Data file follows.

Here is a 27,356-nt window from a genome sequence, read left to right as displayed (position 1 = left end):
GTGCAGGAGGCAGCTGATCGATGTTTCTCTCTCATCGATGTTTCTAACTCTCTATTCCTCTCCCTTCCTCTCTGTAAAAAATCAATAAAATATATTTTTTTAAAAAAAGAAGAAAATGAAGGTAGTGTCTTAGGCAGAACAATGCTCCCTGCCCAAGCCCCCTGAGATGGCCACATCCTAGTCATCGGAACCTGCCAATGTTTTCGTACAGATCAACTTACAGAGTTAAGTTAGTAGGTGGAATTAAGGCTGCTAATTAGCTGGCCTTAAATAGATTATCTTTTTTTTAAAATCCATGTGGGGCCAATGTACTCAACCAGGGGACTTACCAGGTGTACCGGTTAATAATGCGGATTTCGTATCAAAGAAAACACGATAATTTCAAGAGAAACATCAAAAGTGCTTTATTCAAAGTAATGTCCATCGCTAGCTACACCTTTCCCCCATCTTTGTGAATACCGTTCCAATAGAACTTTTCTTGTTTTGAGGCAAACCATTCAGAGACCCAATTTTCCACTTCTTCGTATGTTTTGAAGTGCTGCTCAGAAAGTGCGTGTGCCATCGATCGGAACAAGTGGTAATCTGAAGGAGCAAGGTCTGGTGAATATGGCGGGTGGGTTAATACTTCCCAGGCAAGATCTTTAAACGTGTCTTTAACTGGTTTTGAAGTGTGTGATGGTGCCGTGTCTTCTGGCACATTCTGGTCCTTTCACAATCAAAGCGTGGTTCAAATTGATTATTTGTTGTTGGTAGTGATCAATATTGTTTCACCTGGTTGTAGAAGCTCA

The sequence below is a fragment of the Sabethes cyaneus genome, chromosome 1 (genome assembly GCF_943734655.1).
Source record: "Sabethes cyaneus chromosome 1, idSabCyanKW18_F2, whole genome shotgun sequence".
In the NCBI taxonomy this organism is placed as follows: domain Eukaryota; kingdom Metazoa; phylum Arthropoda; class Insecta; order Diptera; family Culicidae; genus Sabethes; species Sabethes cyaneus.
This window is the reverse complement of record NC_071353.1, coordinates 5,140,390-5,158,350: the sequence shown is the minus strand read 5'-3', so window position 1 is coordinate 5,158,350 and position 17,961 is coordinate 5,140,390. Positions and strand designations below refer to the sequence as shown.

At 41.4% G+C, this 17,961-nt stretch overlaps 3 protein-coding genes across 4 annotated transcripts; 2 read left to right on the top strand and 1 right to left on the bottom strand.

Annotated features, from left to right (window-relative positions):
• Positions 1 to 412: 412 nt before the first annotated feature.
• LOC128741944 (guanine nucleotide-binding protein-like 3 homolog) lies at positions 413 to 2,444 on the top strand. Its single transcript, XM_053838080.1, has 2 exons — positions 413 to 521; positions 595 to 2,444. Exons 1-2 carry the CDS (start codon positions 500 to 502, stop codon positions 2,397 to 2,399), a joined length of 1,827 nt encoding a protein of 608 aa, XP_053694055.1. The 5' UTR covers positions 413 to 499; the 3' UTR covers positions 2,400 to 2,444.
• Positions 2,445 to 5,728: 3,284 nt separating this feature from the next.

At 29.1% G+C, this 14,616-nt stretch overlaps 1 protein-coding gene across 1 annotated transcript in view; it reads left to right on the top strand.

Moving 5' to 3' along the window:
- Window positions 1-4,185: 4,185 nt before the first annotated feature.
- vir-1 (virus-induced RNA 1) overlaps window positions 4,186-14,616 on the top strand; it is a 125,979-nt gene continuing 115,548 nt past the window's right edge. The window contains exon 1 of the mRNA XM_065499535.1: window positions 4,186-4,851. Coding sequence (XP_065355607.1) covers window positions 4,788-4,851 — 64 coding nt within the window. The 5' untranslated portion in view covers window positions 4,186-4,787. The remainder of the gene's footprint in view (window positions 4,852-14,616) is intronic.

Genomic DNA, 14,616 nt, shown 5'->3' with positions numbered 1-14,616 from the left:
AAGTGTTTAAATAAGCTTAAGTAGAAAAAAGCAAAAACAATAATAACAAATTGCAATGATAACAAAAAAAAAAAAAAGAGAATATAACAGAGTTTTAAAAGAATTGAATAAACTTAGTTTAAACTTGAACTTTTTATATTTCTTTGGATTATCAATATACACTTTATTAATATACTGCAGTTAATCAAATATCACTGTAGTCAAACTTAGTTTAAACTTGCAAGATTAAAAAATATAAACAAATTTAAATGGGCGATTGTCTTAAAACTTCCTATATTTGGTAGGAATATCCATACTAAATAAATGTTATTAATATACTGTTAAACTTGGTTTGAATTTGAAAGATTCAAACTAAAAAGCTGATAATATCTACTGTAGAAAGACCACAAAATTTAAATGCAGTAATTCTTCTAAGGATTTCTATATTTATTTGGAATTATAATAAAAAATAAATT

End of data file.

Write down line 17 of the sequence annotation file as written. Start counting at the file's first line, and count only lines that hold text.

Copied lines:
AAGTGTTTAAATAAGCTTAAGTAGAAAAAAGCAAAAACAATAATAACAAATTGCAATGATAACAAAAAAAAAAAAAAGAGAATATAACAGAGTTTTAAAAGAATTGAATAAACTTAGTTTAAACTTGAACTTTTTATATTTCTTTGGATTATCAATATACACTTTATTAATATACTGCAGTTAATCAAATATCACTGTAGTCAAACTTAGTTTAAACTTGCAAGATTAAAAAATATAAACAAATTTAAATGGGCGATTGTCTTAAAACTTCCTATATTTGGTAGGAATATCCATACTAAATAAATGTTATTAATATACTGTTAAACTTGGTTTGAATTTGAAAGATTCAAACTAAAAAGCTGATAATATCTACTGTAGAAAGACCACAAAATTTAAATGCAGTAATTCTTCTAAGGATTTCTATATTTATTTGGAATTATAATAAAAAATAAATT